How to suck as an engineering manager
Published on October 26, 2020
The best ten ways to fail as a team lead or engineering manager
- Miss 1 on 1's
- Be so busy that the only time your team sees you is at the daily standup
- Fail to delegate
- Never take a team pulse or have a meeting for non-business purposes just to check in on team health
- Listen to your direct reports/team members but do nothing on their input
- Tell the team you understand but take no action
- Put up with too much bullshit / fail to insulate team or reports from garbage
- Only think of you and yourself vs. the team and/or your reports
- Constantly double or triple book yourself so you attend two meetings at once and can't listen and participate in either
- Consistently apologize for your poor behavior / missed meetings etc but keep doing what you are doing
- Fail to communicate down to team so you cut them off from larger decisions etc. Threw in a bonus :)
This role is difficult. We understand that but when you are struggling it is up to you to be aware enough you are not doing what you should be doing. Or that your too busy and seek help. Find a mentor. Not sure if you suck? Ask your team for some honest feedback outside of any formal processes.
I have noticed for management and above their reviews typically fail to incorporate feedback from all levels or the feedback is cherry-picked from certain people which abandons any hope of honest and real feedback. Want to know how to overcome all these?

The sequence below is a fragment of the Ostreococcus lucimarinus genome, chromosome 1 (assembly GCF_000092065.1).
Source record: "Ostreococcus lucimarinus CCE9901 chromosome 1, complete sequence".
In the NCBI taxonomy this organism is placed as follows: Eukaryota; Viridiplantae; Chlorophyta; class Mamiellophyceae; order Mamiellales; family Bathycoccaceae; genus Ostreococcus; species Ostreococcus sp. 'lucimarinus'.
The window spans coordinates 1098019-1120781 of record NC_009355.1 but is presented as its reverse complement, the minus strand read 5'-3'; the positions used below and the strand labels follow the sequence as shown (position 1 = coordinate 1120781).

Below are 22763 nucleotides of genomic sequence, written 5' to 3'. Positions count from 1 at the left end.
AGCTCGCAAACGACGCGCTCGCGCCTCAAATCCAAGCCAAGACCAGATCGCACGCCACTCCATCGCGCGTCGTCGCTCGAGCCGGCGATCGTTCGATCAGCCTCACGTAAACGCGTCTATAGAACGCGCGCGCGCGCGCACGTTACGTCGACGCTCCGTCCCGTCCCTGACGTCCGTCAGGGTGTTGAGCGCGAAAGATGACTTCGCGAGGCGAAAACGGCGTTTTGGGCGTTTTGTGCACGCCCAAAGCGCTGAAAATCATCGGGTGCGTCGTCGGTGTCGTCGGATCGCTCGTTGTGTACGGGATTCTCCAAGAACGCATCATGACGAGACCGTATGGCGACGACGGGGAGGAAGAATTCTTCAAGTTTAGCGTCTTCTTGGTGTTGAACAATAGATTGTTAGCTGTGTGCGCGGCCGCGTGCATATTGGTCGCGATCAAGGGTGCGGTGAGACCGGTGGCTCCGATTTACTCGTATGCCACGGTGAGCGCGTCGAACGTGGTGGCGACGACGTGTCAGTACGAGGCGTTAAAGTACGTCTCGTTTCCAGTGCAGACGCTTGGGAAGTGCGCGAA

Invert every one of them.
For example: Instead of missing 1 on 1s ..make them. If you know you cannot make today's or need to make changes then proactively communicate it. Proactive is not when the meeting is supposed to occur or 5 minutes before. Do better than that. Avoid:
- Scheduling and missing consistently
- Rescheduling each one multiple times
Complaining and being negative is always easier than actually doing something about the issue. However, I see a lot of value in listing negative things because I think showing people what not todo is a nice way to get things going in the right direction. It is impossible though to define how to fix every issue seen above and I know with the appropriate context sometimes this shit has to occur. However, even if there is some bullshit you can be transparent and open/honest and let your people know. Acknowledgment, taking responsibility as the leader, and proper communication are key when you do have to go through less than ideal times.
Engineering management is an odd path. It is a difficult transition from architect to manager. Sometimes the only way to make it on up the career ladder is this route so people go for it when they should not. I hate when people choose this path for career reasons only or they have been forced this route. Every great architect cannot be and should not be an engineering manager. It is totally fine if you don't want to manage however in many businesses they fail to realize this and end up with bad engineering managers which unfortunately affects many more people.
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